Component Suppliers in Willow

I n this fourth post of our series we continue learning how to use Willow to create your web applications. This time it’s all about creating web components regardless of your chosen front-end framework.


How do I create standard components?

When creating our web application, we learned in previous posts that we just need to implement #renderContentOn: in a subclass of WAPainter, which in turn can reference other objects to be rendered. But eventually, we will reach the moment when we will need a standard component, like an input.

For that, a Willow application makes use of its component supplier. Remember that your Willow application (in our To Do example we named it ToDoApplication) must define a #componentSupplierForApplication message. We can then call #componentSupplier inside the #renderContentOn: of any subclass of WAPainter and ask it for objects like anchors, labels, fields, dropdowns, and more.

For example, to add a text input field on our application, we can write the following:

renderInputOn: aCanvas
| field |
field := self componentSupplier
singleLineTextFieldApplying: [ :theField | ].
aCanvas render: field

For now we will ignore the empty block argument, since that is for advanced customization. The important lesson here is that the resulting component is a correct text field for our chosen front-end framework (in this case plain HTML5).

To make sure that the field is rendered as part of the application, let’s update the implementation of ToDoApplication>>#contentView:

contentView
^ [ :canvas |
self renderTasksOn: canvas;
renderInputOn: canvas ]

If we wanted to add a button next to the field, the code required is quite similar:

renderButtonOn: aCanvas
| button |
button := self componentSupplier
asynchronicButtonLabeled: ‘Click me’
applying: [ :theButton | ].
aCanvas render: button
contentView
^ [ :canvas |
self renderTasksOn: canvas;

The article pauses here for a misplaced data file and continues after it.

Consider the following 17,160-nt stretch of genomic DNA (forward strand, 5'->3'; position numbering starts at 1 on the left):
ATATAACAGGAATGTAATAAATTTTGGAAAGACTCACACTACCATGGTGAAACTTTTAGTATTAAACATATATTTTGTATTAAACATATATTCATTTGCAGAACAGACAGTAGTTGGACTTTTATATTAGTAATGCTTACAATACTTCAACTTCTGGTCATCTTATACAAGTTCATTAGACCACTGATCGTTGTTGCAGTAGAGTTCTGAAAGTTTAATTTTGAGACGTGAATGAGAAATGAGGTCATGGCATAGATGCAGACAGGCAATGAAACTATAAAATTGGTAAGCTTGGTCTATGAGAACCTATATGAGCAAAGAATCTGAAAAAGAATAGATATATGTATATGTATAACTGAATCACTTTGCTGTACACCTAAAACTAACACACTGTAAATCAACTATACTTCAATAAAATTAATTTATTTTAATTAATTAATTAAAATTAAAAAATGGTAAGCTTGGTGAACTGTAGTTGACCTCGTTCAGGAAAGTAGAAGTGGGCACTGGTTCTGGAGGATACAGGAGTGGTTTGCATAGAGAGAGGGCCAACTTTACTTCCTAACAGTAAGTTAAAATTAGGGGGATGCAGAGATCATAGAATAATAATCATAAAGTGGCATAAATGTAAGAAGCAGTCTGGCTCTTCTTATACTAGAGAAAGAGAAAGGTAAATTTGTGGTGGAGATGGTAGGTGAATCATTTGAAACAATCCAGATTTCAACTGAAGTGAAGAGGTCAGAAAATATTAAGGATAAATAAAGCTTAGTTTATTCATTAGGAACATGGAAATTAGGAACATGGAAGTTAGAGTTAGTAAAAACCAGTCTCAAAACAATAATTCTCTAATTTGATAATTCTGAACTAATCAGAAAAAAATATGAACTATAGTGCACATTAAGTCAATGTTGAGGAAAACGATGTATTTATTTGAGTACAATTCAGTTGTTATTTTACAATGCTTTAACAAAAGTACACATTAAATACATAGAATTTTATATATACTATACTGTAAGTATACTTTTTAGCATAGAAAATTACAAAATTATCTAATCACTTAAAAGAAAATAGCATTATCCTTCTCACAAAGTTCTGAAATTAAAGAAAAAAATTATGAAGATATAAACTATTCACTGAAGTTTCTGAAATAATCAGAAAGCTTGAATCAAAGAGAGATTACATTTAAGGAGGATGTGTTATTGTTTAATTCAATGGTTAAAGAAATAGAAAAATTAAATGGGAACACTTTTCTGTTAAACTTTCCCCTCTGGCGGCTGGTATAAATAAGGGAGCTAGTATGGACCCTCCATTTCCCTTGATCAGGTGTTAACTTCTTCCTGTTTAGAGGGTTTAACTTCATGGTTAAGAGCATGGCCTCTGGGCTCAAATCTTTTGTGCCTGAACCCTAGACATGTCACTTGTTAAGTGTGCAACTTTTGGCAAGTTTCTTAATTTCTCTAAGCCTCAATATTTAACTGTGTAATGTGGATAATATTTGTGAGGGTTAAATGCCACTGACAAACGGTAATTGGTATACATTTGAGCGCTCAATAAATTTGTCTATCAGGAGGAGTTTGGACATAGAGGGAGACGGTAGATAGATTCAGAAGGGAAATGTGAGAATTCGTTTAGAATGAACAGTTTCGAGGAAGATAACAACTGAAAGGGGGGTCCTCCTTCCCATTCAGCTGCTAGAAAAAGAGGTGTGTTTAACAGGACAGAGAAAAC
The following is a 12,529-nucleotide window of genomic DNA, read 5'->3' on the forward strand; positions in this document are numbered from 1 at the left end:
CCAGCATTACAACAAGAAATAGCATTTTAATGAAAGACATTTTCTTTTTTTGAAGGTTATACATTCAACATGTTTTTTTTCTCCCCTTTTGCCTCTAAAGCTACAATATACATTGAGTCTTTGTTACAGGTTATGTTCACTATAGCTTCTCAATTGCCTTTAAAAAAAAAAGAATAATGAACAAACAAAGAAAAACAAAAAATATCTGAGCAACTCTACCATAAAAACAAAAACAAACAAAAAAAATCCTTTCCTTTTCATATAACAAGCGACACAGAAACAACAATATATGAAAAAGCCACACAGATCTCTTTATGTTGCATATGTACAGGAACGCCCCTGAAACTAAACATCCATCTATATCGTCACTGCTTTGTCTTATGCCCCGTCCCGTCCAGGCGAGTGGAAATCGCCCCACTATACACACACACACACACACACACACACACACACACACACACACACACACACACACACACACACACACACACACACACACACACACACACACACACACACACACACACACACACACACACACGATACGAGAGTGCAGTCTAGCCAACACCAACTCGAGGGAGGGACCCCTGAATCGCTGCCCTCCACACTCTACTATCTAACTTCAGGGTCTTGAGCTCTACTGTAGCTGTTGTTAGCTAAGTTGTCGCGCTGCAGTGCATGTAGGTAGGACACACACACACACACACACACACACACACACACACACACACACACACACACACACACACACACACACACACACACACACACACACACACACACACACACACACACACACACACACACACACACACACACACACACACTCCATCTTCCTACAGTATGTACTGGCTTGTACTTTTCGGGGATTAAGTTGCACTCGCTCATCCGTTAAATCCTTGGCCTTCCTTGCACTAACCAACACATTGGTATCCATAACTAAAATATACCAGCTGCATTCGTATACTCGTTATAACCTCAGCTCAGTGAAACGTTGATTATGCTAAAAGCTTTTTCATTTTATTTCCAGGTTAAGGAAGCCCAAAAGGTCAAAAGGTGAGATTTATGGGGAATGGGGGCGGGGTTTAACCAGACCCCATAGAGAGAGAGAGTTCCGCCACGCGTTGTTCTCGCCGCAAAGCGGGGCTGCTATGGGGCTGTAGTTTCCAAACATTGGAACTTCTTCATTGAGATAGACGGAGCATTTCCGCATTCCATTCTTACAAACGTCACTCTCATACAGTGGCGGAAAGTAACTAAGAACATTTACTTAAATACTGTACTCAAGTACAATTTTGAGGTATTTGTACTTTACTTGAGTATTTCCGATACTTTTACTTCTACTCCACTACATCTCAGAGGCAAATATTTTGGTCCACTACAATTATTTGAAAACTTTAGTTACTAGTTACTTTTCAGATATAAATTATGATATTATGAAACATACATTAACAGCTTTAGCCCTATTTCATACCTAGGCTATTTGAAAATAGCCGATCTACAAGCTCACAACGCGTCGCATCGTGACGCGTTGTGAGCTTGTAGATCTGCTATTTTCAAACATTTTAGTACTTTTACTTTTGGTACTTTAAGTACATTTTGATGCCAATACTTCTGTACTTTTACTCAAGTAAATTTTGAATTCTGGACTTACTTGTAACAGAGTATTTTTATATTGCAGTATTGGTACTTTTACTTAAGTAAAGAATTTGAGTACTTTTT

renderInputOn: canvas;
renderButtonOn: canvas ]

You can check all the protocol available in the component supplier by browsing the methods in its ‘Supplying’ category.

You only need to create components via the supplier when they are dependent on the front-end framework. This can always be complemented with the standard Seaside interface, just by sending messages to the canvas.

How do I change the front-end framework?

As we mentioned in the introduction post, there are other projects in the Willow ecosystem on GitHub that will install additional component suppliers for different front-end frameworks.

To see an example, we will change our design to use Bootstrap 3. First we need to install Willow-Bootstrap by evaluating:

Metacello new
baseline: ‘WillowBootstrap’;
repository: ‘github://ba-st/Willow-Bootstrap:master/source’;
load

Then we must change the component supplier declared by the ToDoApplication:

componentSupplierForApplication
^ BootstrapComponentSupplier online

The next time we reload the application on our browser (at localhost:8080/to-do), you will notice that the input and button will be styled using the default look and feel defined by Bootstrap.

You must remember that each front-end framework might require additional styling to look as intended. You are encouraged to read the corresponding documentation to learn about each of them.

What can I do with the styling block?

Most of the Willow components allow additional styling configuration by means of a component command. This is the case for the input and button messages we used in our examples.

When we sent singleLineTextFieldApplying: the block was just one argument and no content. Here we can send messages to the instantiated web view that represents the component. Let’s add a hint to the field:

renderInputOn: aCanvas
| field |
field := self componentSupplier
singleLineTextFieldApplying:
[ :theField | theField setPlaceholderTo: ‘Write your task’ ].
aCanvas render: field

We can add specific CSS classes using the same technique. This is specially useful for front-end frameworks that give a semantic meaning to some of them. Let’s mark our button as a primary Bootstrap 3 button:

renderButtonOn: aCanvas
| button |
button := self componentSupplier
asynchronicButtonLabeled: ‘Click me’
applying: [ :theButton | theButton addClass
bootstrap buttonPrimary ].
aCanvas render: button

To learn all the different options available for these styling blocks, refer to the methods implemented in WebComponentCommandBuilder.